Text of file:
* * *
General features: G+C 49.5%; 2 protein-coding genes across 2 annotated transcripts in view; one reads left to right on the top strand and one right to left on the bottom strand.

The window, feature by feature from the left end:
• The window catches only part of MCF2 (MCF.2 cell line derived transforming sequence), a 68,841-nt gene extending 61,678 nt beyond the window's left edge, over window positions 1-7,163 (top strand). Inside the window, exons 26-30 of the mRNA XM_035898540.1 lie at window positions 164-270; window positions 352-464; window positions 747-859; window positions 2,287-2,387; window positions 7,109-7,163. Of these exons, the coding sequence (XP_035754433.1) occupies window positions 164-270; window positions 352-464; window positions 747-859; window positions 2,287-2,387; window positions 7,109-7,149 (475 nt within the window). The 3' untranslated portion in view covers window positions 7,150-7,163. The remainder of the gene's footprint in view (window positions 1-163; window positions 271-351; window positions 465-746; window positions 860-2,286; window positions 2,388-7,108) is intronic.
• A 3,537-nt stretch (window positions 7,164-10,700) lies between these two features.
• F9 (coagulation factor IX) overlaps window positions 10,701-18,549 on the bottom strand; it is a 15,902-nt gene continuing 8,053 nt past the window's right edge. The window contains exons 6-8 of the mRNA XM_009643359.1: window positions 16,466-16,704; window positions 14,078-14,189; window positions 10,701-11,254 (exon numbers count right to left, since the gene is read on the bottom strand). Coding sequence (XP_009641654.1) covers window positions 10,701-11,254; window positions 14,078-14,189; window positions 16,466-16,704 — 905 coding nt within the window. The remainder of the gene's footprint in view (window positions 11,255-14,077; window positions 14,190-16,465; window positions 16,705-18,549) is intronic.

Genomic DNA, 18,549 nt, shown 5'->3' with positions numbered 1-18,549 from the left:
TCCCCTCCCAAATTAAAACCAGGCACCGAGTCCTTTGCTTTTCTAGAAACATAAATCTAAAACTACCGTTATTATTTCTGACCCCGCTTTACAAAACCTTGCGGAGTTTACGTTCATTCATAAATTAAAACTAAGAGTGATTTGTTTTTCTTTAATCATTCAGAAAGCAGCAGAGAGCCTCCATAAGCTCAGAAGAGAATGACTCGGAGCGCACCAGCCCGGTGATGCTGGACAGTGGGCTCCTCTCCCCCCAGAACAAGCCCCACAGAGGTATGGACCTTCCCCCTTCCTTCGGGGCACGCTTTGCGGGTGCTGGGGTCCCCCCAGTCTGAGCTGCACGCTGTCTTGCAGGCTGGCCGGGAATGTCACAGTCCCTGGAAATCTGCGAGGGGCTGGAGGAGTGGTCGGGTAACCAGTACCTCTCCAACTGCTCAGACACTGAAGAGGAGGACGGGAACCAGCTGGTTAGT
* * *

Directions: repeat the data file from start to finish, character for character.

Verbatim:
General features: G+C 49.5%; 2 protein-coding genes across 2 annotated transcripts in view; one reads left to right on the top strand and one right to left on the bottom strand.

The window, feature by feature from the left end:
• The window catches only part of MCF2 (MCF.2 cell line derived transforming sequence), a 68,841-nt gene extending 61,678 nt beyond the window's left edge, over window positions 1-7,163 (top strand). Inside the window, exons 26-30 of the mRNA XM_035898540.1 lie at window positions 164-270; window positions 352-464; window positions 747-859; window positions 2,287-2,387; window positions 7,109-7,163. Of these exons, the coding sequence (XP_035754433.1) occupies window positions 164-270; window positions 352-464; window positions 747-859; window positions 2,287-2,387; window positions 7,109-7,149 (475 nt within the window). The 3' untranslated portion in view covers window positions 7,150-7,163. The remainder of the gene's footprint in view (window positions 1-163; window positions 271-351; window positions 465-746; window positions 860-2,286; window positions 2,388-7,108) is intronic.
• A 3,537-nt stretch (window positions 7,164-10,700) lies between these two features.
• F9 (coagulation factor IX) overlaps window positions 10,701-18,549 on the bottom strand; it is a 15,902-nt gene continuing 8,053 nt past the window's right edge. The window contains exons 6-8 of the mRNA XM_009643359.1: window positions 16,466-16,704; window positions 14,078-14,189; window positions 10,701-11,254 (exon numbers count right to left, since the gene is read on the bottom strand). Coding sequence (XP_009641654.1) covers window positions 10,701-11,254; window positions 14,078-14,189; window positions 16,466-16,704 — 905 coding nt within the window. The remainder of the gene's footprint in view (window positions 11,255-14,077; window positions 14,190-16,465; window positions 16,705-18,549) is intronic.

Genomic DNA, 18,549 nt, shown 5'->3' with positions numbered 1-18,549 from the left:
TCCCCTCCCAAATTAAAACCAGGCACCGAGTCCTTTGCTTTTCTAGAAACATAAATCTAAAACTACCGTTATTATTTCTGACCCCGCTTTACAAAACCTTGCGGAGTTTACGTTCATTCATAAATTAAAACTAAGAGTGATTTGTTTTTCTTTAATCATTCAGAAAGCAGCAGAGAGCCTCCATAAGCTCAGAAGAGAATGACTCGGAGCGCACCAGCCCGGTGATGCTGGACAGTGGGCTCCTCTCCCCCCAGAACAAGCCCCACAGAGGTATGGACCTTCCCCCTTCCTTCGGGGCACGCTTTGCGGGTGCTGGGGTCCCCCCAGTCTGAGCTGCACGCTGTCTTGCAGGCTGGCCGGGAATGTCACAGTCCCTGGAAATCTGCGAGGGGCTGGAGGAGTGGTCGGGTAACCAGTACCTCTCCAACTGCTCAGACACTGAAGAGGAGGACGGGAACCAGCTGGTTAGT